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Environmental Review Process

In April 2010, the Seattle Housing Authority and the city’s Human Services Department began an environmental review process for the Yesler Terrace redevelopment project. Areas studied—including air quality, noise and energy—were identified in a public scoping process that captured input from the community, public agencies and other stakeholders. Results of the thorough study were published in a Draft Environmental Impact Statement, or Draft EIS.

The Final Environmental Impact Statement, or Final EIS, was issued on April 14, 2011. This marked the conclusion of the comprehensive year-long environmental review carried out by a team of Seattle Housing staff, consultant engineers, scientists, designers and others. The Final EIS takes into account feedback provided by more than 50 different members of the public, government agencies and other stakeholders during the Draft EIS public comment period.    

Draft Environmental Impact Statement

Yesler Terrace concept drawing

Seattle Housing is explorating ways to incorporate urban gardening opportunities throughout the redevelopment. Click to see a larger version.


Yesler Terrace concept drawing

Yesler and Broadway wills serve as centralized main streets. Click to see a larger version.


Yesler Terrace concept drawing

The redevelopment will create a unique outdoor environment through linked and interconnected parks, sidewalks, urban gardens, walking paths, courtyards and private yards. Click to see a larger version.

The Draft EIS analyzed four redevelopment alternatives (including a variation on one alternative) and a "no action" alternative, which evaluated the site in its current state. The alternatives reflect a range of development options on the site that would result in low, medium, high and current population densities. The alternatives were defined by the Seattle Housing Authority, with input from residents, stakeholders and the Citizen Review Committee. All four redevelopment alternatives would replace each of the existing 561 units of extremely low-income housing. Alternatives 1-3 would add additional low-income housing serving very low-income residents.

All four alternatives would provide infrastructure upgrades. Alternatives 2 and 3 anticipate changing the location of several streets. The alternatives provide for new parks and open spaces, improve the walking environment and better connect to surrounding neighborhoods, including Little Saigon.

The four alternatives would also add market-rate housing to the site. Alternatives 1-3 also include office, neighborhood commercial and neighborhood service areas. Under Alternative 4, no new non-residential uses are planned. All of the alternatives will keep the Yesler Community Center.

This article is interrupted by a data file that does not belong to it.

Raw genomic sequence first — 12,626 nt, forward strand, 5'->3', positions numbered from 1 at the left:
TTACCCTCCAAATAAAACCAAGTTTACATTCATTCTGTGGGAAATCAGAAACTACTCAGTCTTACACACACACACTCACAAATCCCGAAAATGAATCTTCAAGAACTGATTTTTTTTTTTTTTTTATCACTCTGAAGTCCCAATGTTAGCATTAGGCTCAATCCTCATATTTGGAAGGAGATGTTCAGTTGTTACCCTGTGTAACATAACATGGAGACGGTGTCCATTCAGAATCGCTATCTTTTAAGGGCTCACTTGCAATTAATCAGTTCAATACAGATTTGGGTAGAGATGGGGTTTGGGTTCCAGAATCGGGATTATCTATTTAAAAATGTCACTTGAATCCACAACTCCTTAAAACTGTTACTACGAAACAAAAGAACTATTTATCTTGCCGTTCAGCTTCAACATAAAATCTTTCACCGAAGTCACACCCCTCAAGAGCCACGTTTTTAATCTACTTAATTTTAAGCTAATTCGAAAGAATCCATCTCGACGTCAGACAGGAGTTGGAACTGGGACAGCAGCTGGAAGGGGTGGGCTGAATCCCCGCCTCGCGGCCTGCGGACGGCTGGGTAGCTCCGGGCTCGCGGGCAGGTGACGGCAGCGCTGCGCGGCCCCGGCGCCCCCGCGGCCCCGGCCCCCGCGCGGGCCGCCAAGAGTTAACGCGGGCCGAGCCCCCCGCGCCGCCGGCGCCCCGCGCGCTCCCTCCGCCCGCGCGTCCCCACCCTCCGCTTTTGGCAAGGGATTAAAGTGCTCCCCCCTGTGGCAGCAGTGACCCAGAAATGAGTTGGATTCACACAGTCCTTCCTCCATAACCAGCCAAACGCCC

The DEIS appendices, also known as Volume II, are available here

Public Comments on Draft EIS

More than 50 members of the public, government agencies and other stakeholders provided comments on the Draft EIS. The comment period began Saturday, Oct. 30, 2010 and concluded Monday, Dec. 13, 2010. A Draft EIS Public Hearing was held on
Nov. 30, 2010.

A PDF (15 MB) version of the comments is also available.

 

The Preferred Alternative

Taking into account findings from the Draft EIS and resulting public comments, Seattle Housing recently identified a Preferred Alternative for the Yesler Terrace Redevelopment project. Key components include:

  • 5,000 housing units (4.3 million square feet of residential space)
  • 900,000 square feet of office space
  • 88,000 square feet of retail space
  • 15.9 acres of public and private open spaces
  • 65,000 square feet of neighborhood services (including the existing Community Center)
  • 5,100 parking spaces

The Preferred Alternative defines factors requiring further study as part of the environmental review process. The amounts of housing, office, retail, parking and open space suggested within the Preferred Alternative represent the maximum amounts feasible, not necessarily the maximum amounts to which Seattle Housing will build. With one exception: Seattle Housing will replace all 561 units of existing extremely low-income public housing—at or within two blocks of Yesler Terrace—regardless  of the amount of ancillary development. By studying these relatively high maximums, Seattle Housing will retain the most flexibility to accommodate market changes over the next 20 years.

The Preferred Alternative will be studied in the final phase of the environmental review process, which is expected to conclude this spring.

For more about the Yesler Terrace Preferred Alternative.

Draft EIS appendices